Giving Passengers Great First Impressions

Project Description

Greg Huba

Pittsburgh Campus, PA
Programs:
Aviation Maintenance Technology (AMT)
Employment: Boeing, Aviation Maintenance Technician

Greg Huba always knew that he wanted to work with airplanes. But after a year of studying aerospace engineering, he felt like he was on the wrong career path.

“I’d been around airplanes all my life,” says Huba, a native of North Canton, OH. His grandfather was a career airman who flew rescue helicopters in Vietnam and cargo planes for the Air Force, and who even owned his own flight school. Their shared passion for airplanes had initially inspired Huba to pursue a degree in aerospace engineering, but he soon realized that what he really wanted was a more hands-on approach to aircraft.

Huba finally found what he was looking for when he spent his birthday touring PIA’s Pittsburgh campus. He enrolled in the Aviation Maintenance program and quickly felt at home in the hangar: “I immediately knew that PIA was a better choice for me than my previous school.”

Upon graduating from PIA in 2018, Huba received multiple job offers from companies that he had interviewed with during the PIA job fair. Huba ultimately accepted an offer to join Boeing and relocated to Washington state to work as a functional test technician, where he performed electrical troubleshooting tasks. Since then, Huba has been promoted to an aviation maintenance technician. He has worked on several Boeing models, including the KC-46 Pegasus military refueling tanker, the 737 MAX, and the 787 Dreamliner.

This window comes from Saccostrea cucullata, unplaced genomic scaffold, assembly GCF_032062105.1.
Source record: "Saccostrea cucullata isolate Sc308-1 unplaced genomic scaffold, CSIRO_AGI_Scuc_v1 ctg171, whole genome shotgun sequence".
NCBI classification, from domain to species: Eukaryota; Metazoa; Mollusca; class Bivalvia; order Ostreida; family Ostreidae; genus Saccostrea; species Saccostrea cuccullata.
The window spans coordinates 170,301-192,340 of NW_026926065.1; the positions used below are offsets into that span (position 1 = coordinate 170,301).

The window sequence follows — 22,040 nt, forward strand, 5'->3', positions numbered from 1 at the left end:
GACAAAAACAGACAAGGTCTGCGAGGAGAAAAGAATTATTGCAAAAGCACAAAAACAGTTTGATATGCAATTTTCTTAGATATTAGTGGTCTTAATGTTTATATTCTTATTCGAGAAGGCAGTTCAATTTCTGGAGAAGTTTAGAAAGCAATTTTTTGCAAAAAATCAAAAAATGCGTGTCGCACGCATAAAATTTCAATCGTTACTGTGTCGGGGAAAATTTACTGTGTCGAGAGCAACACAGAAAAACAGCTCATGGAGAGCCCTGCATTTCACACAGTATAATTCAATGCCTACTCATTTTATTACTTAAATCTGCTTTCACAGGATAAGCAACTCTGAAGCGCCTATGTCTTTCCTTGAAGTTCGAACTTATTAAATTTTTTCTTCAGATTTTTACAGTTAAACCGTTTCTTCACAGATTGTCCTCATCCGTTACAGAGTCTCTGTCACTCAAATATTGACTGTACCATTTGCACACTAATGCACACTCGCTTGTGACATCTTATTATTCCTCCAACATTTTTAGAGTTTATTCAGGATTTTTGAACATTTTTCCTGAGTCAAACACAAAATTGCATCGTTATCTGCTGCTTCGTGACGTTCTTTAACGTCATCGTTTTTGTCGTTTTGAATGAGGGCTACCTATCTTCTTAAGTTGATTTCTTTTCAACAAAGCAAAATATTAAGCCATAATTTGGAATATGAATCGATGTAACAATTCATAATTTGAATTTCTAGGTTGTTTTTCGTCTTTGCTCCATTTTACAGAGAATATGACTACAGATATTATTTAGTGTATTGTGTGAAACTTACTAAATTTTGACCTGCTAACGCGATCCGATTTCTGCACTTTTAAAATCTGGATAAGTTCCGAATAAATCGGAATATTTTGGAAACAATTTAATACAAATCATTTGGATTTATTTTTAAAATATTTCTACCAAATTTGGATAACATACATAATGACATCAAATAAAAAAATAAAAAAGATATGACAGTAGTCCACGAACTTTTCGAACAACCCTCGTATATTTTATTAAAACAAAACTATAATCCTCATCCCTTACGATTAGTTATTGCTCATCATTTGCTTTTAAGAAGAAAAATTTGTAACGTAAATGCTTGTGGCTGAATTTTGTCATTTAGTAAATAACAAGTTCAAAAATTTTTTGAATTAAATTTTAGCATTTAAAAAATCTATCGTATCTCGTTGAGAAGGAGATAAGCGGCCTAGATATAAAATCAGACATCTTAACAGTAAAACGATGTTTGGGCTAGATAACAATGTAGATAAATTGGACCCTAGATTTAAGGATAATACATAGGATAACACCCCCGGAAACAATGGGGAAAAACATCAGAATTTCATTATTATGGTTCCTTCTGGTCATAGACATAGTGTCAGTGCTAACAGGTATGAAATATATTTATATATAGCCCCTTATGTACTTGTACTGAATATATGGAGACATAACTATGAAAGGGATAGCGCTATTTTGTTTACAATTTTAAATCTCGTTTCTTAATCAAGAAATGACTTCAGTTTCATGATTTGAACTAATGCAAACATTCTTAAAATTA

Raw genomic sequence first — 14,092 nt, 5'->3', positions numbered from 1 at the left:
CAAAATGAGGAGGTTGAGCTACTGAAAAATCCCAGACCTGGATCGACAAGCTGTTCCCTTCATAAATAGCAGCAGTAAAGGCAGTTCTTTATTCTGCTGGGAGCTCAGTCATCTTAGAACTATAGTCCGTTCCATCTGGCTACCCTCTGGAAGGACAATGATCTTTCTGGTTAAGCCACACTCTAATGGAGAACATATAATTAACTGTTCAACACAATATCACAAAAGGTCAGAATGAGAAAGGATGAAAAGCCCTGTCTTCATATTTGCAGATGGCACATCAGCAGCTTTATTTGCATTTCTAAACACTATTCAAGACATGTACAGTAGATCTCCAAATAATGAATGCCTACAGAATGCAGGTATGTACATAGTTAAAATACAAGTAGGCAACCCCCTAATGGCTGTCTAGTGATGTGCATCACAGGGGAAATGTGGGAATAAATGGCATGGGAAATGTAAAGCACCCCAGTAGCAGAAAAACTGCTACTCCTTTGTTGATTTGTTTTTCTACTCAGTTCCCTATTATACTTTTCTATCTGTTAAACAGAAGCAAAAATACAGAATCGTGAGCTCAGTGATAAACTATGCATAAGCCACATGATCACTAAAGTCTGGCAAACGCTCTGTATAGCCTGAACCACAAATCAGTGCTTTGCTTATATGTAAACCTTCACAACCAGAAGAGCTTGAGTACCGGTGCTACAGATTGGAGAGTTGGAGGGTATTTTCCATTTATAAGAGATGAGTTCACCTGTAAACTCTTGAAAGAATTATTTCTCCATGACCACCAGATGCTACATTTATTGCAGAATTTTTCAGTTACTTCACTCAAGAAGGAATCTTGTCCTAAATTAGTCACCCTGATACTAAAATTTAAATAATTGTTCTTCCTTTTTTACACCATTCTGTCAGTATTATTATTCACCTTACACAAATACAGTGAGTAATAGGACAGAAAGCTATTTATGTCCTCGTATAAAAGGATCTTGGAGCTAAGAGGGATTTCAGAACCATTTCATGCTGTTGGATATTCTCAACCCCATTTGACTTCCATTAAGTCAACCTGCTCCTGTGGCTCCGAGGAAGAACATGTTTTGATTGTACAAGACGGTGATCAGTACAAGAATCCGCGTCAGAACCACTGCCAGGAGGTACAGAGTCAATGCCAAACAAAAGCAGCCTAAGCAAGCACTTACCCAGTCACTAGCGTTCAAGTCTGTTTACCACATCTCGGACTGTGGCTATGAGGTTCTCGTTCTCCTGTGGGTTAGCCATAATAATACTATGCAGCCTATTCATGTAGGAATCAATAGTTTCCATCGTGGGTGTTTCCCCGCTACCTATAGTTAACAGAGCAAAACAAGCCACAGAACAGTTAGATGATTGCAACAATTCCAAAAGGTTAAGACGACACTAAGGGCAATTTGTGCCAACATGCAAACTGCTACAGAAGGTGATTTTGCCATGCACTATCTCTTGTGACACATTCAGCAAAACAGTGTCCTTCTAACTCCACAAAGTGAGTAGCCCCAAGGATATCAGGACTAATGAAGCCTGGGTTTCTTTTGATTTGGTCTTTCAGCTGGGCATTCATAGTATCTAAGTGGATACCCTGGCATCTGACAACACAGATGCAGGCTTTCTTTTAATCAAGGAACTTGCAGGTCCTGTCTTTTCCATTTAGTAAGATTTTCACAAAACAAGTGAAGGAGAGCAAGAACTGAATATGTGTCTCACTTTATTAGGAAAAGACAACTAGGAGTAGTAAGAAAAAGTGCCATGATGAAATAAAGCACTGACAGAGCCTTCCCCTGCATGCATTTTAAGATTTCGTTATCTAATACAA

“A lot of the work I do involves tasks that are specific to Boeing aircraft, like working with their proprietary technologies and software,” says Huba. “This includes situations that traditional line technicians would never experience, because the planes we work on are brand new aircraft that are about to be delivered to customers. For example, when a plane is in circulation, no one expects it to look brand new because it’s bound to pick up scuffs and scratches from typical wear and use. But when you’re presenting a new plane, it’s like seeing a car in a showroom — every detail has to be exactly perfect.”

While his current day-to-day responsibilities may seem specific to Boeing, Huba says the broad range of technical skills he learned at PIA are valuable because they are so easily transferable to many different technician roles.

“PIA’s instructors are very talented and knowledgeable,” says Huba. “The skills I learned at PIA are directly applicable to what’s expected of the top mechanics here in the real world.”